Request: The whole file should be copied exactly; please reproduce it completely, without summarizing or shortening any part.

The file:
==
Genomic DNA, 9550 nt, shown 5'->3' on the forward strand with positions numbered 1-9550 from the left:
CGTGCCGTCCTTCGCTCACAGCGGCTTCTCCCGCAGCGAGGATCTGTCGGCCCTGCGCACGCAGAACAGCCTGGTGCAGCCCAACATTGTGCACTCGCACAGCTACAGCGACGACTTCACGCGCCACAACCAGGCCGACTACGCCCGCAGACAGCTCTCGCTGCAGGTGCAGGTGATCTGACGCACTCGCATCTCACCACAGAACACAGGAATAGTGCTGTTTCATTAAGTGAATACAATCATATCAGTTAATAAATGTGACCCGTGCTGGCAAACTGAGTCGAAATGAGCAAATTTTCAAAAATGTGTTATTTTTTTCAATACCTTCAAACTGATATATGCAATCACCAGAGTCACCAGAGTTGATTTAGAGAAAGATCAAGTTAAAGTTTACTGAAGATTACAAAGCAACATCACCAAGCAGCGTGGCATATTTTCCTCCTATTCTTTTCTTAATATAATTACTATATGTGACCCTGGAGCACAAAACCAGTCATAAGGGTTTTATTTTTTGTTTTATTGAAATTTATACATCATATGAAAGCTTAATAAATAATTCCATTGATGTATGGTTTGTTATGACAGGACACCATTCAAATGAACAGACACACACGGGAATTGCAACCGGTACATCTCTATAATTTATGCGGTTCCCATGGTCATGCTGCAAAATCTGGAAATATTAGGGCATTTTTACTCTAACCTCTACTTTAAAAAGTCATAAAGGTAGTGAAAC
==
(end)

Genomic DNA, 9550 nt, shown 5'->3' on the forward strand with positions numbered 1-9550 from the left:
CGTGCCGTCCTTCGCTCACAGCGGCTTCTCCCGCAGCGAGGATCTGTCGGCCCTGCGCACGCAGAACAGCCTGGTGCAGCCCAACATTGTGCACTCGCACAGCTACAGCGACGACTTCACGCGCCACAACCAGGCCGACTACGCCCGCAGACAGCTCTCGCTGCAGGTGCAGGTGATCTGACGCACTCGCATCTCACCACAGAACACAGGAATAGTGCTGTTTCATTAAGTGAATACAATCATATCAGTTAATAAATGTGACCCGTGCTGGCAAACTGAGTCGAAATGAGCAAATTTTCAAAAATGTGTTATTTTTTTCAATACCTTCAAACTGATATATGCAATCACCAGAGTCACCAGAGTTGATTTAGAGAAAGATCAAGTTAAAGTTTACTGAAGATTACAAAGCAACATCACCAAGCAGCGTGGCATATTTTCCTCCTATTCTTTTCTTAATATAATTACTATATGTGACCCTGGAGCACAAAACCAGTCATAAGGGTTTTATTTTTTGTTTTATTGAAATTTATACATCATATGAAAGCTTAATAAATAATTCCATTGATGTATGGTTTGTTATGACAGGACACCATTCAAATGAACAGACACACACGGGAATTGCAACCGGTACATCTCTATAATTTATGCGGTTCCCATGGTCATGCTGCAAAATCTGGAAATATTAGGGCATTTTTACTCTAACCTCTACTTTAAAAAGTCATAAAGGTAGTGAAAC